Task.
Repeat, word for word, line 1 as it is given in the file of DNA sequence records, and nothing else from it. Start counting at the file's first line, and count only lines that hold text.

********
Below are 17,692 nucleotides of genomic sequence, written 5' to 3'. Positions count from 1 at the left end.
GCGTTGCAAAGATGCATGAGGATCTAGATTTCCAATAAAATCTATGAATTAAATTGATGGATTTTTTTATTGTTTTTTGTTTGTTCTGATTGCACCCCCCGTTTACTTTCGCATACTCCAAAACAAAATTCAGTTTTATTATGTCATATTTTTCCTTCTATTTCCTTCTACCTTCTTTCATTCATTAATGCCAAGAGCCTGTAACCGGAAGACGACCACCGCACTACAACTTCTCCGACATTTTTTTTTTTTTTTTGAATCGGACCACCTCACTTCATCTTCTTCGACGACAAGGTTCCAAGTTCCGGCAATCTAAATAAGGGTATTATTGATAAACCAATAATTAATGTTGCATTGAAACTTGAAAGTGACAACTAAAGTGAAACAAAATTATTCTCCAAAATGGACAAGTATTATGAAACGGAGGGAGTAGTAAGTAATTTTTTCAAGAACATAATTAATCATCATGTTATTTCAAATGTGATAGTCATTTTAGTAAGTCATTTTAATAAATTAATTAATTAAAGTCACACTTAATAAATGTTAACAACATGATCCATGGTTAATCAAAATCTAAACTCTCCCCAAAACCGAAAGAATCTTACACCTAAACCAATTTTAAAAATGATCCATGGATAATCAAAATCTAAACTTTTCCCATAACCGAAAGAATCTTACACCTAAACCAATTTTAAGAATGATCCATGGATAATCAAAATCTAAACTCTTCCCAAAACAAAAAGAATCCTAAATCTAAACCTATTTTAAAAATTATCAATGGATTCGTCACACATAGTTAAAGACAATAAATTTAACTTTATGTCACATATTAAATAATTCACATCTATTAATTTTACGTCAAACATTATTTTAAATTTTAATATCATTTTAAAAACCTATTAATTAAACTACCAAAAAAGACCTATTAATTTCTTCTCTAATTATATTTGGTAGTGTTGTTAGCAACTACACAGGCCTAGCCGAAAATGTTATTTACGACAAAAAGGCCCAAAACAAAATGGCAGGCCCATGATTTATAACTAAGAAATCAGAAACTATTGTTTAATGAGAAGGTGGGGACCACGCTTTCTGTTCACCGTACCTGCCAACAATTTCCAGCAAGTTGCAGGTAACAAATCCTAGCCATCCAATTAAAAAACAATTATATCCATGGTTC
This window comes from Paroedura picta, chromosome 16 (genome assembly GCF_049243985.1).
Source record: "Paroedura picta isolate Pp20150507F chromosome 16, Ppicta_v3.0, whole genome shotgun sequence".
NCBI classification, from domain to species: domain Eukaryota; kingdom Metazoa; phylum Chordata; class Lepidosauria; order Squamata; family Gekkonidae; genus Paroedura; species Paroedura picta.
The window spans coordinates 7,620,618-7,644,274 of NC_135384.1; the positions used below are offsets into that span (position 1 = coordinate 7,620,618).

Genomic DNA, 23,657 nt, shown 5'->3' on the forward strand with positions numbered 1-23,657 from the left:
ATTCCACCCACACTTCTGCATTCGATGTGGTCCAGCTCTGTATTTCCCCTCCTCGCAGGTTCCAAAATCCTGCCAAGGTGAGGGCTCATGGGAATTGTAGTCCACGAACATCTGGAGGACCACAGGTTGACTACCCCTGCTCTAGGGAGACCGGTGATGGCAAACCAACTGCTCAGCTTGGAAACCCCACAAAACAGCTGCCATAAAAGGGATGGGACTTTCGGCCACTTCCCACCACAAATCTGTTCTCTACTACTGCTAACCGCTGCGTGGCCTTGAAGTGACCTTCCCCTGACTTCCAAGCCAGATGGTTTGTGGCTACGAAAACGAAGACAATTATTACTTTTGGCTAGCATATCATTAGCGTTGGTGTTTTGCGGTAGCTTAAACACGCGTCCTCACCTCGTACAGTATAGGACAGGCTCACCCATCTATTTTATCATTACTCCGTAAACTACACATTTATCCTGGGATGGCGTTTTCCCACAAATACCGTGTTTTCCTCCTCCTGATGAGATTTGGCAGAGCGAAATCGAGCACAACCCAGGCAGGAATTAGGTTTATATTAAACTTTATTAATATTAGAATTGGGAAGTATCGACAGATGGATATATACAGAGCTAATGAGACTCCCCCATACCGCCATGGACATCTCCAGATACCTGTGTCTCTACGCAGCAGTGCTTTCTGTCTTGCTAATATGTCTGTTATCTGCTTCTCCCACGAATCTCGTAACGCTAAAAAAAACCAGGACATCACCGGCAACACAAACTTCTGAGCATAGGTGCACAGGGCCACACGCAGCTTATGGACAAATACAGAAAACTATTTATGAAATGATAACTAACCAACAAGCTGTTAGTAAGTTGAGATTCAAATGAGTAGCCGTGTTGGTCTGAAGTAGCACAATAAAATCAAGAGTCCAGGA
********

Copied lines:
Below are 17,692 nucleotides of genomic sequence, written 5' to 3'. Positions count from 1 at the left end.